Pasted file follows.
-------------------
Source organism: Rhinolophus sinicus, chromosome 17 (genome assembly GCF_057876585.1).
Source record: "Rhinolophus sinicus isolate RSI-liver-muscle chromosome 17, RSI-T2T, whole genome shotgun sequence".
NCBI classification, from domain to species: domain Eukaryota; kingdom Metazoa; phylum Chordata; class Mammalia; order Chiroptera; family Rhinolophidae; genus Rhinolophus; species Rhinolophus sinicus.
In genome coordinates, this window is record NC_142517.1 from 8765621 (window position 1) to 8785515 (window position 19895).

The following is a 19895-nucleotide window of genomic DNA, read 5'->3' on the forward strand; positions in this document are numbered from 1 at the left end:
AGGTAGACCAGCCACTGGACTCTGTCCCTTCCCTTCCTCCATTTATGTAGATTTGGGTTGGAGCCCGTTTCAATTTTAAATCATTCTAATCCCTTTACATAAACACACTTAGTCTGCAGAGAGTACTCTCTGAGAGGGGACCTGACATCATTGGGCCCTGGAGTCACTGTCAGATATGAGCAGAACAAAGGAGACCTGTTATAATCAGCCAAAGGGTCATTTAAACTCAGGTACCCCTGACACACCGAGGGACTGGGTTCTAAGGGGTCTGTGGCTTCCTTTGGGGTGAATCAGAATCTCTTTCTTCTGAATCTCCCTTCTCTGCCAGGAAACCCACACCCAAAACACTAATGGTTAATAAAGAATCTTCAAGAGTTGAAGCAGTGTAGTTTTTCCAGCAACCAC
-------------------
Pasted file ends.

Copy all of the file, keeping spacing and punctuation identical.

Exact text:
Source organism: Rhinolophus sinicus, chromosome 17 (genome assembly GCF_057876585.1).
Source record: "Rhinolophus sinicus isolate RSI-liver-muscle chromosome 17, RSI-T2T, whole genome shotgun sequence".
NCBI classification, from domain to species: domain Eukaryota; kingdom Metazoa; phylum Chordata; class Mammalia; order Chiroptera; family Rhinolophidae; genus Rhinolophus; species Rhinolophus sinicus.
In genome coordinates, this window is record NC_142517.1 from 8765621 (window position 1) to 8785515 (window position 19895).

The following is a 19895-nucleotide window of genomic DNA, read 5'->3' on the forward strand; positions in this document are numbered from 1 at the left end:
AGGTAGACCAGCCACTGGACTCTGTCCCTTCCCTTCCTCCATTTATGTAGATTTGGGTTGGAGCCCGTTTCAATTTTAAATCATTCTAATCCCTTTACATAAACACACTTAGTCTGCAGAGAGTACTCTCTGAGAGGGGACCTGACATCATTGGGCCCTGGAGTCACTGTCAGATATGAGCAGAACAAAGGAGACCTGTTATAATCAGCCAAAGGGTCATTTAAACTCAGGTACCCCTGACACACCGAGGGACTGGGTTCTAAGGGGTCTGTGGCTTCCTTTGGGGTGAATCAGAATCTCTTTCTTCTGAATCTCCCTTCTCTGCCAGGAAACCCACACCCAAAACACTAATGGTTAATAAAGAATCTTCAAGAGTTGAAGCAGTGTAGTTTTTCCAGCAACCAC